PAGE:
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Ford’s Approach to Electrification

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Dec. 8, 2020—Ford Motor Company has crafted a four-pronged strategic approach for its latest frontier—electrification.

As the industry continues to lean toward electric vehicles, Ford aims to be at the top of the list—even once drivers have a plethora of choices. How does that look from a corporate perspective?

Ford’s global director of electrification, Mark Kaufman, shared that insight as part of a Nov. 17 webinar from the Collision Industry Electronic Commerce Association. He talked about the four broad goals that the company had in making electric vehicles, which touched on the marketability, the likeability and the performance that they hoped to bring in the new models.


Playing to Their Strengths

Kaufman said when Ford saw how many competitors they would have in the electric vehicle market, “We made the conscious decision to play to our strengths.” 

Much of the feedback Ford received claimed “electric cars are boring,” Kaufman said. This is why the brand decided to play to its strengths and hit the ground running with the all-electric Mustang Mach-E. 

Kaufman said the Mach-E “really is exhilarating to drive,” and that’s why it has been aimed at “tech progressives, who crave new and amplified experiences,” he said. 

But the Mach-E is not the only electric vehicle to be announced by the automaker. The all-electric Ford F-150 has made headlines and turned heads even before reaching production. The truck is rumored to have a 200 mile driving range and enters production in 2022. 

Even more recently, the automaker announced an electric cargo van. The 2022 E-Transit cargo van is the latest endeavor for the automaker’s $11.5 billion investment into electrification.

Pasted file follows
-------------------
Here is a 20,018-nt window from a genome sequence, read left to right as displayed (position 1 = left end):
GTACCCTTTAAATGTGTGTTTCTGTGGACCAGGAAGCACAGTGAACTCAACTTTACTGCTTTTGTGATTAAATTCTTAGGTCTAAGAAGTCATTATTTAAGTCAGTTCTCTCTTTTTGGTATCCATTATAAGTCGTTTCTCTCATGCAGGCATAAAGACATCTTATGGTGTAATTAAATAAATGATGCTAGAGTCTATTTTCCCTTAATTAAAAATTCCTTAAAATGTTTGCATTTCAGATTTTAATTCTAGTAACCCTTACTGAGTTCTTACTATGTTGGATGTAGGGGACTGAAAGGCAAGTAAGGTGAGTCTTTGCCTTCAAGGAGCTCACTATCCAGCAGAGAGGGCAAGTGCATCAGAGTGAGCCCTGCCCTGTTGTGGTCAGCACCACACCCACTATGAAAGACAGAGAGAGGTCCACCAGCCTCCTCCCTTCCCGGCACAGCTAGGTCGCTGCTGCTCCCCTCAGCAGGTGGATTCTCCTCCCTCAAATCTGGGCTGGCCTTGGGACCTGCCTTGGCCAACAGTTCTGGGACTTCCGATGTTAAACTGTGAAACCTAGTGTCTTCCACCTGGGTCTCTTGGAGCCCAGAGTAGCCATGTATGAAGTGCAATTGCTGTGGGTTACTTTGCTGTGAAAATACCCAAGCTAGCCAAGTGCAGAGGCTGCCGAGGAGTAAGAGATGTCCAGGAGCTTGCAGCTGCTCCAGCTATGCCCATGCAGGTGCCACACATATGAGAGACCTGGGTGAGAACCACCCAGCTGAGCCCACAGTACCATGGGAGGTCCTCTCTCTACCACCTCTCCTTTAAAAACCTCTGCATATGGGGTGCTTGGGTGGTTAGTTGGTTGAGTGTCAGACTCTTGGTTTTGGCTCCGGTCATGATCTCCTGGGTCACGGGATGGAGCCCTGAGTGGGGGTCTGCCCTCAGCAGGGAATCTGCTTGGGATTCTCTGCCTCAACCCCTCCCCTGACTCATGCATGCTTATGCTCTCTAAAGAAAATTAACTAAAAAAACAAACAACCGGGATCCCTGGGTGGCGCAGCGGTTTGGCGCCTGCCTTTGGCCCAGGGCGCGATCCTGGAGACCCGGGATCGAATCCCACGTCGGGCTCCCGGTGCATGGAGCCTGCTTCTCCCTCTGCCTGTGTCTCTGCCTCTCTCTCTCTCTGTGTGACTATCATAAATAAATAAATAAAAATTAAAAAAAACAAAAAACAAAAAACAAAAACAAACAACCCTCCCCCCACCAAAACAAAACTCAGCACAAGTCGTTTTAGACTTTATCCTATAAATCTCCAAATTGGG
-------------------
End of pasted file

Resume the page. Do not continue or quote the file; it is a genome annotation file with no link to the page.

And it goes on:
Amplifying Attributes

Kaufman said Ford is known for a variety of attributes from its low ownership cost, to quiet powertrain, to “being fun to drive.” 

In its approach to electrification, Kaufman said the automaker will continue to do each of these things while also making its vehicles more adaptable within its electric lineup. Take the E-Transit, for example. 

The all-electric cargo van will launch with a variety of roof heights, body lengths, and cab variants, Kaufman said, making it able to serve across a multitude of practices. 

When it came to designing the Mustang Mach-E, Kaufman said, “Having the battery at the bottom of the vehicle gives it a low center of gravity.” 

Kaufman said Ford vehicles also stand out for their repairability. He said that is due to the vehicles’ flexible architecture, battery scale, motors and gearboxes. 

The automaker’s dedication to repairability comes from its “desire to have commonality” amongst repair procedures and equipment, Kaufman said. 


Scale and Technology

“We know there is a lot of anxiety about charging,” said Kaufman, noting that some drivers were unaware that EVs can charge while it’s raining.  

That’s why Ford plans to emphasize the capabilities of its app, FordPass to educate its drivers. The latest updates to the app allow drivers to find the nearest charging ports and even monitor their vehicle’s charging progress in real-time. Kaufman said the FordPass app also includes pre-negotiated charging rates. 

As the popularity of electric vehicles increase, so will the number of vehicles needing repair. Kaufman said in order to compete with the growing number of vehicle sales they predict, Ford will be training over 2,000 dealers how to work on high voltage systems used by electric vehicles. Kaufman said that is in addition to the almost 10,000 EV technicians that the automaker has already trained. 


Business Model Innovation 

The final part of the approach is to redesign the automaker’s business model across the value chain, Kaufman said. 

“The line length of assembling an electric vehicle is shorter,” Kaufman said. The decrease in length of the assembly line allows for more flexibility, he said, noting that products can be created in various plants as opposed to conventionally-powered vehicles. 

Lastly, Kaufman explained plans for recycling end-of-life batteries, including a track-and-trace program. Recycling vehicle batteries is part of the automaker’s bigger picture: to be carbon-neutral by 2050. 


Image: Ford

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